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I am quiet weak at grammar, i know some basic chinese sentence patterns like

  • S P O
  • S t p P O
  • t S p P O
  • t p S P O

wherein: S(ubject),P(redicate),O(bject),t(imephrase),p(lacephrase)

When i look upon the sentence (from nciku): 她一向忌讳家人向陌生人提及自己的隐事

i am only sure about identifying

  • the subject 她
  • the timephrase 一向
  • the predicate 忌讳

i am very unsure about the rest of the sentence, could you highlight what are the parts of speech contained in this sentence?

4

I can do diagramming

A predicate, by definition, is the whole verb phrase following the subject. You are calling verbs predicates which probably is incorrect.

Time phrase and place phrase are nothing special, they are just verb modifiers. IMO they don't belong to grammatical analysis.

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It seems the sentence should be considered as sentence with S-P phrase as object, b/c the predicate verb indicates a mental activity, 忌讳 is similar 知道、希望,认为,.... Often confused with pivotal sentence, which is is similar in construction. It would also be considered a sentence with S-P phrase as object if the verb predicate refers to sense perception like hear,see.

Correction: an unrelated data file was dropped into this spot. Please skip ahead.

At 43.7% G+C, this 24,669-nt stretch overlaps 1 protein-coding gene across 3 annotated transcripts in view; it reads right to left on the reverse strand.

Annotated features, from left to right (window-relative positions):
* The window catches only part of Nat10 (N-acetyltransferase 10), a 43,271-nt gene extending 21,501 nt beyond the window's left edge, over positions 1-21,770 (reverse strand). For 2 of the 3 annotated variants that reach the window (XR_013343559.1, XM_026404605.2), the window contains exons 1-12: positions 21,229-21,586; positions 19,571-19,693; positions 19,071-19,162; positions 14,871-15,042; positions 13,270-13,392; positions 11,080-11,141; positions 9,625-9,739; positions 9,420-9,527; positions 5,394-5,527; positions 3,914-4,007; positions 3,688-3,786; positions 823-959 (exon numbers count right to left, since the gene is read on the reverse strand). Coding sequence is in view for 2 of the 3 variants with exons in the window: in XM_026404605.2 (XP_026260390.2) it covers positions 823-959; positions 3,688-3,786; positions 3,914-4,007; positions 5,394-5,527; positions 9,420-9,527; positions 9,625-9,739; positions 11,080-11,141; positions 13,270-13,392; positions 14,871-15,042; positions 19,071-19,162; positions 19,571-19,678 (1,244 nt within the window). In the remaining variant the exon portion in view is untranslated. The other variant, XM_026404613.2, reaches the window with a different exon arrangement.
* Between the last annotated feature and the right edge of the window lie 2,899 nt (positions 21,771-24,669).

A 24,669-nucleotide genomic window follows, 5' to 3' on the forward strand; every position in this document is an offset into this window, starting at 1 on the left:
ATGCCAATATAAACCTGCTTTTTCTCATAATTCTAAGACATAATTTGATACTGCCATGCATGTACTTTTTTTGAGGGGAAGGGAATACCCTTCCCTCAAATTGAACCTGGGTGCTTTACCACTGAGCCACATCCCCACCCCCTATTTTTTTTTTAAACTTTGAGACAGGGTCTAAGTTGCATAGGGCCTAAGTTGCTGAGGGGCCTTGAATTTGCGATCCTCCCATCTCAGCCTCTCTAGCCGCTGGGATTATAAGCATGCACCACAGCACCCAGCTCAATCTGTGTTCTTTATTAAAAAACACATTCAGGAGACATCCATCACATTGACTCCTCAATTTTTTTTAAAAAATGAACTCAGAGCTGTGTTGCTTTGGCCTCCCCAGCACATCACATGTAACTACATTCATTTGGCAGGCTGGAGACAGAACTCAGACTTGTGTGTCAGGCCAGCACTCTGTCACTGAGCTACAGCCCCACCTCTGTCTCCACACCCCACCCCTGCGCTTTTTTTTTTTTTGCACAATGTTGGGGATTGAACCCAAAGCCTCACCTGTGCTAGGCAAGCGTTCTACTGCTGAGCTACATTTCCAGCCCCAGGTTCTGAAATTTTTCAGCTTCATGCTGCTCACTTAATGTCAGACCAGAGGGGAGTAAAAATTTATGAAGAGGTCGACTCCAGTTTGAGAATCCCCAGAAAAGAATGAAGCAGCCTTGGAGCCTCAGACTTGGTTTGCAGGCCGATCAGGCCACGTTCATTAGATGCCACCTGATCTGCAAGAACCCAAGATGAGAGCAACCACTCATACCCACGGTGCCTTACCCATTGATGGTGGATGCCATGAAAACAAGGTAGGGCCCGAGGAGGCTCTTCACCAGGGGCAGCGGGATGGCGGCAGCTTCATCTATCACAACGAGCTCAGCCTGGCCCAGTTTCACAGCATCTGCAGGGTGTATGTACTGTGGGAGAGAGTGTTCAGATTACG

S1tpP1(O1), where S1=她,tp=一向,P1=忌讳, (O1)=(S2ppP2O2),S2=家人,pp(prepositional phrase)=向陌生人,P2=提及,O2=自己的隐事,O2 is composed of attributive 自己的 and noun 隐事, seems very similar to English where the object of verb dislike can be a gerund phrase, BTW the whole sentence occurs in nciku as well as iciba with translation She always resents her family's talking about her secrets to strangers.

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  • it seems "you" applies to both the original question as well as the earlier answer, and therefore also to earlier questions by the same author, using tp to denote time phrase. According to 外国人使用汉语语法: a word or phrase modifying or restricting the predicate is called an adverbial adjunct and the word it modifies is the head word....adverbial adjunct + modified word (verb predicate). The implication seems to be that adverbial adjuncts are part of the predicate. This text also uses the term verb predicate (not verb phrase). – user6065 Nov 5 '14 at 6:07

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